Robert Schumann (1810-1856)
Concerto in A Minor for Cello and Orchestra, Op. 129
Instrumentation: Solo cello, 2 flutes, 2 oboes, 2 clarinets, 2 bassoons, 2 horns, 2 trumpets, timpani, and strings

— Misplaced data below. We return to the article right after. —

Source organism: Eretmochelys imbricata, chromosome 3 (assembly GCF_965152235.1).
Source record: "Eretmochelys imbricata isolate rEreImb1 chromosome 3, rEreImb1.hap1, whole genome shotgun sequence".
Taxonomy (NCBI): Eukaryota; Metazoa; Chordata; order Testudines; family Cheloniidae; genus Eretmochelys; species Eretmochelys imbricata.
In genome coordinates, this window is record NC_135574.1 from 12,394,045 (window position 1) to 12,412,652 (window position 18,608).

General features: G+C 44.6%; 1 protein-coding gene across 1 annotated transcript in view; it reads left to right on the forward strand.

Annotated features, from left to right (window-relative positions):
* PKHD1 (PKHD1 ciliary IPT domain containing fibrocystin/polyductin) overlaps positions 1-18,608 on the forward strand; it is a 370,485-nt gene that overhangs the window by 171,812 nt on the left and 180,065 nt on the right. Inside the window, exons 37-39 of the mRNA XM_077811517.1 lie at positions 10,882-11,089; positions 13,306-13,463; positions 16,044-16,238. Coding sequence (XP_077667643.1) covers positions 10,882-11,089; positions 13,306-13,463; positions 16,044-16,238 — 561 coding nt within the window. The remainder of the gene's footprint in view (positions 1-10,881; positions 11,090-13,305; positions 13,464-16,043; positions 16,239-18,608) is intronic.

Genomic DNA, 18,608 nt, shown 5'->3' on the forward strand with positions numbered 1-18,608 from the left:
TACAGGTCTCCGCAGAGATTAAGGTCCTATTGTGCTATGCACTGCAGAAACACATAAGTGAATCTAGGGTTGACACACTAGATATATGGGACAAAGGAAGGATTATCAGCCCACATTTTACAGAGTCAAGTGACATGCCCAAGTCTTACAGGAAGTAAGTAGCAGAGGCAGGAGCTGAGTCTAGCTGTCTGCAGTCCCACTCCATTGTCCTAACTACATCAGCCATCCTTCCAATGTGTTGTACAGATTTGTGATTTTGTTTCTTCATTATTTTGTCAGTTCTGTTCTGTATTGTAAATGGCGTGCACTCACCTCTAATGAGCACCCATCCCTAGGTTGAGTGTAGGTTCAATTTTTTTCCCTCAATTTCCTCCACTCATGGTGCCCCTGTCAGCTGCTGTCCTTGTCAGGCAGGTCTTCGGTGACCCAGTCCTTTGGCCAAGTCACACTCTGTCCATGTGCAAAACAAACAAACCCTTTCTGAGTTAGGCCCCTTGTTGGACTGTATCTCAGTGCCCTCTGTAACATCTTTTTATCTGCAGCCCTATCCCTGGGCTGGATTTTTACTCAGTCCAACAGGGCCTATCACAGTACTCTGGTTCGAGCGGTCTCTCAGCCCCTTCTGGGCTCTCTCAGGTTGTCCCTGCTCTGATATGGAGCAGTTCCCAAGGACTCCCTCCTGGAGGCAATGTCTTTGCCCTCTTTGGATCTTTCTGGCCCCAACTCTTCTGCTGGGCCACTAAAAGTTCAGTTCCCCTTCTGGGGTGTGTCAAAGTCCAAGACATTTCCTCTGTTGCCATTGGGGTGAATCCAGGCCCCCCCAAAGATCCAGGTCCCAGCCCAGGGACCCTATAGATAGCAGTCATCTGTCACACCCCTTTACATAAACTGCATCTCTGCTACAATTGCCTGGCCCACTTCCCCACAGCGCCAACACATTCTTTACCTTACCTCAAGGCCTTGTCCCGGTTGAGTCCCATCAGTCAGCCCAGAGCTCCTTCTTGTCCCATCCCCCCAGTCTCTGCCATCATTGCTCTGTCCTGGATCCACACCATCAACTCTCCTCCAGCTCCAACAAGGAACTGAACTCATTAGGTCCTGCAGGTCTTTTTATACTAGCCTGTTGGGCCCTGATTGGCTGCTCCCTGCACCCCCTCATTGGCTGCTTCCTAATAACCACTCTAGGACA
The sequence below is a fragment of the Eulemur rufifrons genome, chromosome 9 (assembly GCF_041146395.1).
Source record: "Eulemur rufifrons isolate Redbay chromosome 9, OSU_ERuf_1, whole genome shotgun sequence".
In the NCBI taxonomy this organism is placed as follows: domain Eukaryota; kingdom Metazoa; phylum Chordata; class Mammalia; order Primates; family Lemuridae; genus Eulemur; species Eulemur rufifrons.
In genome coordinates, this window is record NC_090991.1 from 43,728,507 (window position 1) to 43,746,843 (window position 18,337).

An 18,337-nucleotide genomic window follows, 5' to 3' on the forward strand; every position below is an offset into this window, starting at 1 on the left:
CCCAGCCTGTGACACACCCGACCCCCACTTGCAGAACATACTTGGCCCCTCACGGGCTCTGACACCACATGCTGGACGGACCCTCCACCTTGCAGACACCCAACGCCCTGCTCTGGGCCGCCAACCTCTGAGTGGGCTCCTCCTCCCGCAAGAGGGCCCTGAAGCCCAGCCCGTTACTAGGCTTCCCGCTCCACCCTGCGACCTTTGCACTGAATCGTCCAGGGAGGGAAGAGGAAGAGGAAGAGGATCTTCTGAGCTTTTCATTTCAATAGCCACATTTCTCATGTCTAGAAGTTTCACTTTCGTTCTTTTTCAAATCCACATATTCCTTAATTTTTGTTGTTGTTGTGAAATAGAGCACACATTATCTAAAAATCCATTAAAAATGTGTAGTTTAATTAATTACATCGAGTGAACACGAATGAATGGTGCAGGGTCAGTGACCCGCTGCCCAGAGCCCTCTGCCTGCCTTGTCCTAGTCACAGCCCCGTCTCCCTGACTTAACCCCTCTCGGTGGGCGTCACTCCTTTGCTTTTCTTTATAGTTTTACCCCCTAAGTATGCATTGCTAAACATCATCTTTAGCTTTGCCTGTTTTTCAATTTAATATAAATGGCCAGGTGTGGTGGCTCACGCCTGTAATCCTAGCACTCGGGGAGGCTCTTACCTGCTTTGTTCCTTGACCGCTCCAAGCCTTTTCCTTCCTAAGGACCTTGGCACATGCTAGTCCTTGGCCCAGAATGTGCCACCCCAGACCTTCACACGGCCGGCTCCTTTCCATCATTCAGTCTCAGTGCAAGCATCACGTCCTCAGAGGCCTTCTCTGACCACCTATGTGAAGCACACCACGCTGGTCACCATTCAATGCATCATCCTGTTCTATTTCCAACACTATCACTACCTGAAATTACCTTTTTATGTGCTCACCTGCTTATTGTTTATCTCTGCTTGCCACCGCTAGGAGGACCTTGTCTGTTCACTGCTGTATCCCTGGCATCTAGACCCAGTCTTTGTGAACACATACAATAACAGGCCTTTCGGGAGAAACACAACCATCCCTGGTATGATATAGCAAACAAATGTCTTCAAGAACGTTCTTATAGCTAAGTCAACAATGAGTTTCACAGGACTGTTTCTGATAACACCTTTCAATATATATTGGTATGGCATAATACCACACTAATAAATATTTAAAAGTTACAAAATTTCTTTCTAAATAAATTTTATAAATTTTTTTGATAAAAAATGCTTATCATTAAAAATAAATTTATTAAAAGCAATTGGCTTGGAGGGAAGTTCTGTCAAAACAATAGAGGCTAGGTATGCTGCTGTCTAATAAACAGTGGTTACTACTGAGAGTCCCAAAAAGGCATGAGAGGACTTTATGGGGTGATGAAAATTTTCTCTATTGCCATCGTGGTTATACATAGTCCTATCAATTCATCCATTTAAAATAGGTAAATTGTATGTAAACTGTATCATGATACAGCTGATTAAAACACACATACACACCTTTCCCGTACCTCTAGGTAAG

All of Schumann’s major works for cello come from a period late in his lifetime, just before his mental anguish began to send his life into a spiraling descent. In 1849, he wrote Five Pieces in Folk Style for cello and piano, as well as his Fantasiestücke (Op. 73) and Adagio and Allegro (Op. 70) for piano with clarinet and horn respectively, both of which he specified could use cello as an alternative. The Cello Concerto was written in a span of two weeks in October 1850 when he had other things on his mind. He and his family had relocated to Düsseldorf from Dresden in September, where he was to assume his much-coveted salaried position as municipal music director. It was a position once held by Mendelssohn, which helps explain the inclusion of his predecessor’s G minor Piano Concerto on the program of his first concert with the orchestra in Düsseldorf in October, with his wife Clara (whose arrival was anticipated as excitedly as Robert’s) as soloist. This highly praised performance took place on the very same day he completed the first draft of the concerto score. Schumann continued to revise the score for at least three years, perhaps as a form of self-medication; Clara noted that the work seemed to calm his mind and restore his lucidity. Although it had not yet been premiered (there is no record of any performance during Schumann’s lifetime), the Cello Concerto was undoubtedly still in his thoughts in 1853 when he composed the Offertorium in his Mass in C minor essentially as a duet for cello and soprano.